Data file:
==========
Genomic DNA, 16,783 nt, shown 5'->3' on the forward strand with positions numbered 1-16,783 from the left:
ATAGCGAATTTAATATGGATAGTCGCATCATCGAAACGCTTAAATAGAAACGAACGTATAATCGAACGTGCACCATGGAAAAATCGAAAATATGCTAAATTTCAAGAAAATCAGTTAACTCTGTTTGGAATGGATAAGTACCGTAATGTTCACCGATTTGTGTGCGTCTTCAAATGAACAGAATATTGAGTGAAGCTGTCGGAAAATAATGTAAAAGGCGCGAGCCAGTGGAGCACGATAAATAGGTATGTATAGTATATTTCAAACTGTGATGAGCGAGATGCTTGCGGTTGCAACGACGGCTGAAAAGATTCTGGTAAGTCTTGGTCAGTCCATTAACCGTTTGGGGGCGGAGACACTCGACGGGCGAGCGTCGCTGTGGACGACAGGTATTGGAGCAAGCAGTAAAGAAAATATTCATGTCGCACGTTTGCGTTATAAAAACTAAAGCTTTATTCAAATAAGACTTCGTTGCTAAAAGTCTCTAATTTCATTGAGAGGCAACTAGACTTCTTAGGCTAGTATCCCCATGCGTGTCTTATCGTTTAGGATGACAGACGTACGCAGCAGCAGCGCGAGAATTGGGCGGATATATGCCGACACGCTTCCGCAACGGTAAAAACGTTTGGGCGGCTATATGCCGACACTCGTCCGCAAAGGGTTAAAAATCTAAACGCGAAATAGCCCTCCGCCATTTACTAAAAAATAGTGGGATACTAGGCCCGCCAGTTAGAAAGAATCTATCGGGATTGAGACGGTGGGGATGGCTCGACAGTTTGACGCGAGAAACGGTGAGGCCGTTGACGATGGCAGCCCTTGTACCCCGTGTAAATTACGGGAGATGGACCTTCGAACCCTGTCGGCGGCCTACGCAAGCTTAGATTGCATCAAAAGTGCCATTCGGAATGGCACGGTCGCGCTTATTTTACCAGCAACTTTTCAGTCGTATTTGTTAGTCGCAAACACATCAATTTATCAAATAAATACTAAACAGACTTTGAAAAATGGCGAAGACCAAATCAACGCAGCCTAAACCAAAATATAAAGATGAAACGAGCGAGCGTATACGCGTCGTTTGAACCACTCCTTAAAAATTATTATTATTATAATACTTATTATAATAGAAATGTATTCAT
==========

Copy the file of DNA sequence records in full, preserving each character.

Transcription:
Genomic DNA, 16,783 nt, shown 5'->3' on the forward strand with positions numbered 1-16,783 from the left:
ATAGCGAATTTAATATGGATAGTCGCATCATCGAAACGCTTAAATAGAAACGAACGTATAATCGAACGTGCACCATGGAAAAATCGAAAATATGCTAAATTTCAAGAAAATCAGTTAACTCTGTTTGGAATGGATAAGTACCGTAATGTTCACCGATTTGTGTGCGTCTTCAAATGAACAGAATATTGAGTGAAGCTGTCGGAAAATAATGTAAAAGGCGCGAGCCAGTGGAGCACGATAAATAGGTATGTATAGTATATTTCAAACTGTGATGAGCGAGATGCTTGCGGTTGCAACGACGGCTGAAAAGATTCTGGTAAGTCTTGGTCAGTCCATTAACCGTTTGGGGGCGGAGACACTCGACGGGCGAGCGTCGCTGTGGACGACAGGTATTGGAGCAAGCAGTAAAGAAAATATTCATGTCGCACGTTTGCGTTATAAAAACTAAAGCTTTATTCAAATAAGACTTCGTTGCTAAAAGTCTCTAATTTCATTGAGAGGCAACTAGACTTCTTAGGCTAGTATCCCCATGCGTGTCTTATCGTTTAGGATGACAGACGTACGCAGCAGCAGCGCGAGAATTGGGCGGATATATGCCGACACGCTTCCGCAACGGTAAAAACGTTTGGGCGGCTATATGCCGACACTCGTCCGCAAAGGGTTAAAAATCTAAACGCGAAATAGCCCTCCGCCATTTACTAAAAAATAGTGGGATACTAGGCCCGCCAGTTAGAAAGAATCTATCGGGATTGAGACGGTGGGGATGGCTCGACAGTTTGACGCGAGAAACGGTGAGGCCGTTGACGATGGCAGCCCTTGTACCCCGTGTAAATTACGGGAGATGGACCTTCGAACCCTGTCGGCGGCCTACGCAAGCTTAGATTGCATCAAAAGTGCCATTCGGAATGGCACGGTCGCGCTTATTTTACCAGCAACTTTTCAGTCGTATTTGTTAGTCGCAAACACATCAATTTATCAAATAAATACTAAACAGACTTTGAAAAATGGCGAAGACCAAATCAACGCAGCCTAAACCAAAATATAAAGATGAAACGAGCGAGCGTATACGCGTCGTTTGAACCACTCCTTAAAAATTATTATTATTATAATACTTATTATAATAGAAATGTATTCAT